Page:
Date of Award

Summer 2021

Document Type


Degree Name

Doctor of Philosophy (PhD)


Human Movement Sciences


Health and Sport Pedagogy

Committee Director

Justin A. Haegele

Committee Member

Xihe Zhu

Committee Member

Laura Smithers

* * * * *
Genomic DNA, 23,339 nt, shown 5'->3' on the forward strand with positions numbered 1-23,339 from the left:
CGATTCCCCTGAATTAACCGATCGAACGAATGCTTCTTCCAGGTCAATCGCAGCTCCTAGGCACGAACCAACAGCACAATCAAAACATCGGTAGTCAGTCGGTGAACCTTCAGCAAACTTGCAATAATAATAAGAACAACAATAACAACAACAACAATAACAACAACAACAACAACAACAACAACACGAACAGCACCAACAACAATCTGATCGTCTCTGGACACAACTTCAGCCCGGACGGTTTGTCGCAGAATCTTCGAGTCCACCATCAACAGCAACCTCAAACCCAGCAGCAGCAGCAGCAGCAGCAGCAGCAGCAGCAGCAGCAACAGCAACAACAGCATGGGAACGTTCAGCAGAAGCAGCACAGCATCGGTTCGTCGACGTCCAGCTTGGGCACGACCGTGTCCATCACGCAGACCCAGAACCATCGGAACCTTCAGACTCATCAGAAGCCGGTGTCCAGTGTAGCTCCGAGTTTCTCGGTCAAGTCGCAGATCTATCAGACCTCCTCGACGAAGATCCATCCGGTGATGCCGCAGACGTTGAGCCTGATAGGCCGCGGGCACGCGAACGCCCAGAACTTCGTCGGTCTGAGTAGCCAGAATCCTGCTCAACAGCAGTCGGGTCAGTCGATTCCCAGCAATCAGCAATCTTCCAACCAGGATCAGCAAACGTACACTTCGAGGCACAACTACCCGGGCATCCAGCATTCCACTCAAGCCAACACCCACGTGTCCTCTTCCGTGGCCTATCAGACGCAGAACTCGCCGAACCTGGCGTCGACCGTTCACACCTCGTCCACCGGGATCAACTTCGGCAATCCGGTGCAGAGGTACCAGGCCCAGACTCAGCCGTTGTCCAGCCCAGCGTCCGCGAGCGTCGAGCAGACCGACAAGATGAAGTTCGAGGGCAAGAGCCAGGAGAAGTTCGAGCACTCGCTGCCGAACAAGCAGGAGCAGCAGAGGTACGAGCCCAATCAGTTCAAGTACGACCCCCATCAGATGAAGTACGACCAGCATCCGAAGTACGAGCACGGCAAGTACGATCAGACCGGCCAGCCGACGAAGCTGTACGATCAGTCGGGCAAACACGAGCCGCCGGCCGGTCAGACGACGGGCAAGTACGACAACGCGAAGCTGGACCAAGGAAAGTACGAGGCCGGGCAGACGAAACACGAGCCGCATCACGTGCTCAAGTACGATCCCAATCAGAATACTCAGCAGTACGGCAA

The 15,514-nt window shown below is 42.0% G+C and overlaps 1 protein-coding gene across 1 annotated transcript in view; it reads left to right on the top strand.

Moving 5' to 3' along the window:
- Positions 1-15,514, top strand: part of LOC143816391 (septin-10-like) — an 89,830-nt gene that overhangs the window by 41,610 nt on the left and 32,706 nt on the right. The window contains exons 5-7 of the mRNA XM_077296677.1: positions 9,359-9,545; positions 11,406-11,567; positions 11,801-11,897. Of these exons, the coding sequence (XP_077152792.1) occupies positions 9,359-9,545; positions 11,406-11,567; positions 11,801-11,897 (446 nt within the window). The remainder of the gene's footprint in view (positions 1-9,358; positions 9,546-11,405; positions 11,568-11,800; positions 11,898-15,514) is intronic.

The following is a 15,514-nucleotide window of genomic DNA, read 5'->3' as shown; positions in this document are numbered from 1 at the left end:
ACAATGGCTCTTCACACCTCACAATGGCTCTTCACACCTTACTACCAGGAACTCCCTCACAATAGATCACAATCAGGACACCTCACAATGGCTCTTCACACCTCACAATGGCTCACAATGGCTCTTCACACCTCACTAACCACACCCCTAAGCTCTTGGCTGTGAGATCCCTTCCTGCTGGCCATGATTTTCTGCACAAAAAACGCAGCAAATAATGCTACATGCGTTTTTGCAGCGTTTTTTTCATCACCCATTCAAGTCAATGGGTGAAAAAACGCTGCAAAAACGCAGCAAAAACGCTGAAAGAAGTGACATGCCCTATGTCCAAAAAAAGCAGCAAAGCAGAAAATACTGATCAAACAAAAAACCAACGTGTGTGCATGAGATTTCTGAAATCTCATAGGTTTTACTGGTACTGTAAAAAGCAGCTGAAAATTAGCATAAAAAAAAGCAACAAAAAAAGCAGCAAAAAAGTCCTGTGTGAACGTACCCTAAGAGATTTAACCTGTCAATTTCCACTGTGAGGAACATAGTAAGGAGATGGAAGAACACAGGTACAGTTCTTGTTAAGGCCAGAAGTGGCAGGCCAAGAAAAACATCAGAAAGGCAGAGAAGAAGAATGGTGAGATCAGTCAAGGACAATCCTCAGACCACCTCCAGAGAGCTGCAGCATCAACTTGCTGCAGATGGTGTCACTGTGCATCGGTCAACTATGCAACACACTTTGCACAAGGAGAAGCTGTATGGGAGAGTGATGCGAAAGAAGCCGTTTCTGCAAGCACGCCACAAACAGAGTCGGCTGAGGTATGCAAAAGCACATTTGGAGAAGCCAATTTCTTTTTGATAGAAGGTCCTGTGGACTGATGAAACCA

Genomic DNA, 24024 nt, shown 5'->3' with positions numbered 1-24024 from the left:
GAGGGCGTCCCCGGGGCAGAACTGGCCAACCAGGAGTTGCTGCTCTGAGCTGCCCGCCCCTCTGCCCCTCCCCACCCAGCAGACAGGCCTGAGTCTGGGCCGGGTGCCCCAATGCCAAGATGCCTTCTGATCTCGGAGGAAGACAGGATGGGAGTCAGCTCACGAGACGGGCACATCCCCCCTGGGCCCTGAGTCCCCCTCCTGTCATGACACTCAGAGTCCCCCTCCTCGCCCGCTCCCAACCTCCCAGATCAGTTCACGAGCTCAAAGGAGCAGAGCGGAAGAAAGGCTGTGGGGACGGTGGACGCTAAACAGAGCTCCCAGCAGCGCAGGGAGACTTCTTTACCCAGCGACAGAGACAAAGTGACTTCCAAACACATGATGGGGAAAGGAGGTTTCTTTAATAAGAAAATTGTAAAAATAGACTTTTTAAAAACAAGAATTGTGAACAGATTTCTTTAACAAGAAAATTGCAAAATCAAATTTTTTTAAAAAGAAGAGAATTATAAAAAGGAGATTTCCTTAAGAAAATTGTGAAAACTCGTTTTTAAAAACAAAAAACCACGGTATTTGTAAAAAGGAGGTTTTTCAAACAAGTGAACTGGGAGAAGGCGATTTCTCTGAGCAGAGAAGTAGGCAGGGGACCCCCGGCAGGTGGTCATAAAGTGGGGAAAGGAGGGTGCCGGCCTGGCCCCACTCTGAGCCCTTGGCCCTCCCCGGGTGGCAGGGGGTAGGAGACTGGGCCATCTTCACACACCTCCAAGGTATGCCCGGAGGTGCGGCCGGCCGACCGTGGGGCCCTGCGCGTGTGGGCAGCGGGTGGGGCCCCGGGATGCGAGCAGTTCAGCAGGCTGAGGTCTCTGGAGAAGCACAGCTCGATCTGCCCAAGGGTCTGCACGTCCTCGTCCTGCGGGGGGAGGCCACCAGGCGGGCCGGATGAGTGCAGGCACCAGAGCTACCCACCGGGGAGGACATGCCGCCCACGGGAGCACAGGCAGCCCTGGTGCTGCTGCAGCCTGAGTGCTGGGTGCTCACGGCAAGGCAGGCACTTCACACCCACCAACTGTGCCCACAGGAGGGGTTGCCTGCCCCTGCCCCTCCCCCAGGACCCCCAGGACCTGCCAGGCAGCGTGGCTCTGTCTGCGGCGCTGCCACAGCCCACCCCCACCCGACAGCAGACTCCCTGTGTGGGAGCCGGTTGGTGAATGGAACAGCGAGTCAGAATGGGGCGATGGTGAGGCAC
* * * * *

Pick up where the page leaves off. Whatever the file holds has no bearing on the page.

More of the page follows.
Disabled trans students may be multiply marginalized and/or have reduced access to otherwise affirming gender identity- or disability-related spaces in educational contexts because of their intersectional identities. At present, a limited understanding of disabled trans students school experiences are known. This dissertation was constructed using a two-manuscript format. The purpose of the first study was to investigate the physical education experiences of disabled trans adults. The study was conducted from an interpretivist paradigm and used interpretative phenomenological analysis (IPA) to explore the lived experiences of disabled trans adults. Six adults (aged 18-30), who identified as: autistic, neurodivergent, disabled, trans, non-binary, and queer participated in the study. Data analysis guided by the IPA approach revealed three major themes: (a) elementary to secondary: participation and expectation changes, (b) surviving inaccessible spaces: impact of PE on school experiences, and (c) becoming more self-aware: navigating labels and needs in PE. Participants recalled more favorable experiences in elementary settings, had difficulty navigating sensory, disability, and gender related experiences in changing spaces, and had to budget their energy and participation in PE to make it through the school day. The purpose of the second study was to explore the experiences of an autistic disabled trans individual and their social network in extracurricular activities (EAs). The study was framed within an interpretivist paradigm and utilized interpretative phenomenological analysis (IPA) to explore the lived experiences of each participant as it related to the autistic disabled trans individuals’ participation in EA. Six participants including the autistic disabled trans participant, their father, two friends, and a coach participated in the study. The IPA approach guided data analysis and two themes were interpreted from the data: (a) “I’m in pain and tired, but this makes me feel so good”: navigating identities and needs, and (b) “social interaction fueled me, but it came at a cost”: managing social expectations. Identity development and understanding was fluid and centered around activity participation. Lack of support and understanding of disability-related needs may reduce participation or lead to greater masking. The opportunity for socialization varied by EA but, overall, the participant had opportunities for acceptance and understanding among peers. Parent perceptions and understandings of socialization may be incongruent with the needs and values of their child’s social experiences.


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